3.6 Daysim Inputs
The following sections provide a brief overview of the inputs to the DaySim components of the model system.
The NERPM activity-based model system uses microzones as the fundamental spatial unit for generating travel demand. Use of microzones improves the sensitivity of the model system to land use, fine-grained urban form and accessibility attributes. The microzone data input file contains fields that describe the quantities of households, school enrollment by type and employment by industrial sector within quarter mile and half-mile buffers. Note that these buffers are based on “all streets” based network accessibilities and employ decay functions that weight closer opportunities more than distant opportunities.
The synthetic population is comprised of lists of households and persons that are based on observed or forecasted distributions of socioeconomic attributes and are typically created by sampling detailed Census microdata. These lists function as the basis for all subsequent choice-making simulated in the activity-based model. The PopulationSim synthetic population tool was used to generate the synthetic population input to the NERPM-AB Daysim activity-based model system. Details pertaining to the design of synthetic population were described in the previous section.
Worker IXXI Fractions
Although the modeling area is defined in such a way as to capture as much “internal” travel by regional residents as possible (that is, travel with both origins and destinations with the modeling area), a certain portion of observed regional travel involves either regional residents travelling to destinations outside the modeling area or people who are not regional residents travelling to destinations within the modeling area. As in a traditional trip-based travel demand model system, these travel markets are typically incorporated into the model through the use of internal-external trip tables, which may be either fixed or dynamic.
A distinguishing feature of the DaySim activity-based model system is that, due to the spatial and behavioral detail embedded in the model, it is sensitive to how this internal-external travel affects the choices made by regional residents. A particular focus of this detail is on ensuring that the right numbers of workers are “out-commuting” to employment locations outside the modeling area, and that the right number of regional jobs are being consumed by non-residents “in-commuting” to the region. At present, this is accomplished by using a file (worker IXXI fractions) that contains TAZ-based shares of workers who are in-commuting and out-commuting, which is provided as an external input to the DaySim model system. The shares either can be held fixed, or may be updated by deriving updates shares from the trip-based model outputs.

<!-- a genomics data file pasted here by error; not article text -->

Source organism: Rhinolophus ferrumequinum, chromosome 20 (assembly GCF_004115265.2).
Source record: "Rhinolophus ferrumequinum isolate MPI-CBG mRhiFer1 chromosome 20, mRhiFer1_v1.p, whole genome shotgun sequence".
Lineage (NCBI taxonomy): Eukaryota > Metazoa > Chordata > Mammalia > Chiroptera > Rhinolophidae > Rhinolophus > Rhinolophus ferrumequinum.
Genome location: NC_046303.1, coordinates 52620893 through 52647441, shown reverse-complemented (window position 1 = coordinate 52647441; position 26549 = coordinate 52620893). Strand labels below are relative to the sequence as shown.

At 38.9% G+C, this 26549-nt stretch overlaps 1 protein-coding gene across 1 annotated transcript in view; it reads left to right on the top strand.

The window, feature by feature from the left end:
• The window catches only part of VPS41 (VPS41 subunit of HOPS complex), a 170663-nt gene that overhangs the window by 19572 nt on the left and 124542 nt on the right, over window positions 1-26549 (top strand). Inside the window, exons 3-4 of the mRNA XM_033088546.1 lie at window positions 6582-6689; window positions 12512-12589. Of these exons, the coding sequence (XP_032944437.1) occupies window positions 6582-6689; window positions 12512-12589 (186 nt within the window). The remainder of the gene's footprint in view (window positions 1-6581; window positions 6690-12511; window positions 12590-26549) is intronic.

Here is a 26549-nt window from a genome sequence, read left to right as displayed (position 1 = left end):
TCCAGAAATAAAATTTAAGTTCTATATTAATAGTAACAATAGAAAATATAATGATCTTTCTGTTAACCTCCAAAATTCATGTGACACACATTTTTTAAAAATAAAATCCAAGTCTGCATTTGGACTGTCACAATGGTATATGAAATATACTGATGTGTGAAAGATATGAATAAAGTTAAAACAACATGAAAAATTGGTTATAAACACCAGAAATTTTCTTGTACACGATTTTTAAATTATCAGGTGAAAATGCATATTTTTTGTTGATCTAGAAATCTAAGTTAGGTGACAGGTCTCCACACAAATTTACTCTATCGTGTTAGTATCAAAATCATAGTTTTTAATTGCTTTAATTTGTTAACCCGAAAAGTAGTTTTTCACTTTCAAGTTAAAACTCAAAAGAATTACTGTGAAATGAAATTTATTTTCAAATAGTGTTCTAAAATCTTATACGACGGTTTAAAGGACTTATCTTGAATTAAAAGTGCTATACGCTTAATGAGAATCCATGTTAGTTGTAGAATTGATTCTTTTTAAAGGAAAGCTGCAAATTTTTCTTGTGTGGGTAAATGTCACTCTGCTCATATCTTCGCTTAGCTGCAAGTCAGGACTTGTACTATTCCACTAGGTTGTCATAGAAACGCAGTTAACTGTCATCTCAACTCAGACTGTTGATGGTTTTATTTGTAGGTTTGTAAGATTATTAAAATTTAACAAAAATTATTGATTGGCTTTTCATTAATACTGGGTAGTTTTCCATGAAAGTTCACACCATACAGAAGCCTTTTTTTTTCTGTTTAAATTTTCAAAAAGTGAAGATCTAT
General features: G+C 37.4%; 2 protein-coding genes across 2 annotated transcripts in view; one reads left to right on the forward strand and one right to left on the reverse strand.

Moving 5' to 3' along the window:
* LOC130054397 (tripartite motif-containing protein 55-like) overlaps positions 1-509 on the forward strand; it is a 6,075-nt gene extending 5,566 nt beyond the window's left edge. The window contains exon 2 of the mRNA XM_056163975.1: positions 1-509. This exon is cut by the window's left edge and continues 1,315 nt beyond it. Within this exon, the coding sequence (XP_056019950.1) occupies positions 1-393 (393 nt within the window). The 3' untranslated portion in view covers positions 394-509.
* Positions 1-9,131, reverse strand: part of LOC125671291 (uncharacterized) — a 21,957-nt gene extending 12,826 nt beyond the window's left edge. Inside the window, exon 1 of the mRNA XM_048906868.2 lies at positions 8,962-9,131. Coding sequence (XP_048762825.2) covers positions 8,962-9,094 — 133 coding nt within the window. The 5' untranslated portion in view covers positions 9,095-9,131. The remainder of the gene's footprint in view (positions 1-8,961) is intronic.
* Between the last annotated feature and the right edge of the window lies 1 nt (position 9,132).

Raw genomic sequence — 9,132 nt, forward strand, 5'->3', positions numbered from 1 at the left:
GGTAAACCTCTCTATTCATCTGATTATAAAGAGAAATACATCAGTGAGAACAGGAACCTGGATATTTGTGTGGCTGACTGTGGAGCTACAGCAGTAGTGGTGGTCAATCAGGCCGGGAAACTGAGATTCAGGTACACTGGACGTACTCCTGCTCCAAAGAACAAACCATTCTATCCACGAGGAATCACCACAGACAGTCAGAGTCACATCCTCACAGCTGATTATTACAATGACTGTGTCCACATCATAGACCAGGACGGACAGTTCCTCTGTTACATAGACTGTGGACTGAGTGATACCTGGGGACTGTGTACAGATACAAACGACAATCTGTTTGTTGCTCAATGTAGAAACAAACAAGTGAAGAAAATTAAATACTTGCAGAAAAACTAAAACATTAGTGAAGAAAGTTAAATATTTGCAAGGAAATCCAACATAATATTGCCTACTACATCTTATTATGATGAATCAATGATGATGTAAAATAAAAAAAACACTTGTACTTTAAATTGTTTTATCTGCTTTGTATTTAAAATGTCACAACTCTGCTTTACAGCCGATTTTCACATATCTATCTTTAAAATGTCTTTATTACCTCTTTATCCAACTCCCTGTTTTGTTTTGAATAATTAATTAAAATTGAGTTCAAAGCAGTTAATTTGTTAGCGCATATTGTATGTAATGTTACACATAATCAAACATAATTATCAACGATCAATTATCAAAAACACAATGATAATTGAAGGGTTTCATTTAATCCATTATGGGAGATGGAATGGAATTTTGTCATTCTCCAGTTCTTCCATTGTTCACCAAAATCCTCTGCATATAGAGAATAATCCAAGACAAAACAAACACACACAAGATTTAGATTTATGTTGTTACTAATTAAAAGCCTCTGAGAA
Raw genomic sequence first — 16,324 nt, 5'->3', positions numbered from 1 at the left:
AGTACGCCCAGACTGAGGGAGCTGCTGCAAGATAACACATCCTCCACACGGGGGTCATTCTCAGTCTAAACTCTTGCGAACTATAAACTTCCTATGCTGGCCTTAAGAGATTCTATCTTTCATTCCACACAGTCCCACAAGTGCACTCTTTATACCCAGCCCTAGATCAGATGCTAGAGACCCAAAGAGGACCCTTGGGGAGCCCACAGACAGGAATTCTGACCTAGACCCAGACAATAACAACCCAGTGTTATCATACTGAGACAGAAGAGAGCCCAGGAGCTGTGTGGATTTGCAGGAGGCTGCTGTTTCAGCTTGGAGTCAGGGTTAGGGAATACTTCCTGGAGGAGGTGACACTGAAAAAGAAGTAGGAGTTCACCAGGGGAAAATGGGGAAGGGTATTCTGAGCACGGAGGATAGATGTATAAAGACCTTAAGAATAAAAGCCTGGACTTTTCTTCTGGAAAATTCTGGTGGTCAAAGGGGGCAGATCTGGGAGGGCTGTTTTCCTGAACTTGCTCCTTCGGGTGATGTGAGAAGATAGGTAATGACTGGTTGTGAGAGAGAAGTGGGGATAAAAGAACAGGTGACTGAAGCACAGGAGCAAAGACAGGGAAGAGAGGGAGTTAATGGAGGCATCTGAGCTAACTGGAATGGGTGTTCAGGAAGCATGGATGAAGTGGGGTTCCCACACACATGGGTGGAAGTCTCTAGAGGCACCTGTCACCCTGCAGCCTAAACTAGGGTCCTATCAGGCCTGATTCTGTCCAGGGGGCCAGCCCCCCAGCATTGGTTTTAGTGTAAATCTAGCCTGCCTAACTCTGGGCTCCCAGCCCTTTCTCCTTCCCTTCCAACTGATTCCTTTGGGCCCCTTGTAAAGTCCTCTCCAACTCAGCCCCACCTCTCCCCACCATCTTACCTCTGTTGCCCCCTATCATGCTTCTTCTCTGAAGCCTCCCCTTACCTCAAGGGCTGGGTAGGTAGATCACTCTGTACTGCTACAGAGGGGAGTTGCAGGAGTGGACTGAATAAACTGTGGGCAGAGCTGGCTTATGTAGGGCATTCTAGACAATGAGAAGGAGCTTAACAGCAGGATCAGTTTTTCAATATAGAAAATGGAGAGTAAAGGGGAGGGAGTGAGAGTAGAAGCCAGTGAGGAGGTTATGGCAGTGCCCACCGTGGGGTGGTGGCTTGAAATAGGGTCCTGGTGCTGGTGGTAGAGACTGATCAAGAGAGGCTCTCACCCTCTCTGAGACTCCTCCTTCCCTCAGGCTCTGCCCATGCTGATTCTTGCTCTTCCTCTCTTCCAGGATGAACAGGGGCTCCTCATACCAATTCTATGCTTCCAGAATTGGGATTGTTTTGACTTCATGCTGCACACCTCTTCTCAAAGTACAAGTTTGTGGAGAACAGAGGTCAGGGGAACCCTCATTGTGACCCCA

The “out-commuting’ proportion of workers in each TAZ are assumed to go to work locations outside the model region. Since ABM involves simulating choices of each individual in the synthetic population, the workers that “out-commute” are determined as a probabilistic choice based on the fraction specified in the IXXI file. DaySim does not simulate the day patterns of such workers. Similarly, the “in-commuting” proportion results in a portion of job in each TAZ not being available for workers in the model region. These are assumed to be taken up workers from outside the model region.
The TAZ index file enables users to flexibly define non-continuous zones numbering systems, and to identify the availability of external and other zones as destination choices, without impacting DaySim performance.
The PNR file provides park-and-ride (PNR) and kiss-and-ride (KNR) locations with corresponding capacity and parking cost. The locations of these nodes are used by DaySim inform the choice of PNR station for a PNR transit trip.
A coefficient file provides a list of variables used in the model and corresponding coefficient values and t-statistics. Each Daysim model component is associated with a coefficient file. For the NERPM-AB model, the model coefficients were borrowed from SACOG model and later calibrated to match Jacksonville survey data.
A key set of inputs to any travel demand forecasting model system are the files that contain the scenario, mode, user-class, and time period-specific measures of network impedance, often referred to as network “skims.” The roster provides users with the ability to flexibly specify the skims that are associated with the different mode, time period and user classes used in the NERPM activity-based models system, without necessitating changes to the core DaySim model code. For example, a user may want to increase the number of time periods used in the model system to better reflect changes in network impedance by detailed time-of-day. In order to implement such an enhancement, a user would first revise the Cube-based network-processing scripts in order to generate the desired skims and would only need to revise the DaySim impedance roster to make DaySim sensitive to this additional detail.
The "Roster Combinations" file gives the possible mode/path type combinations used in DaySim. The file has columns that enumerate the 9 modes used in the current model system (walk, bike, SOV, HOV2, HOV3, transit, park-and-ride, school-bus, other) and 8 rows that enumerate the path types currently used (full-network, no-tolls, bus, project mode, pnr-bus, pnr-project, knr-bus, and knr-project). The path type with “project” in it is used to new modes that may be introduced in alternate scenarios. The cells are TRUE for valid combinations within DaySim and FALSE otherwise.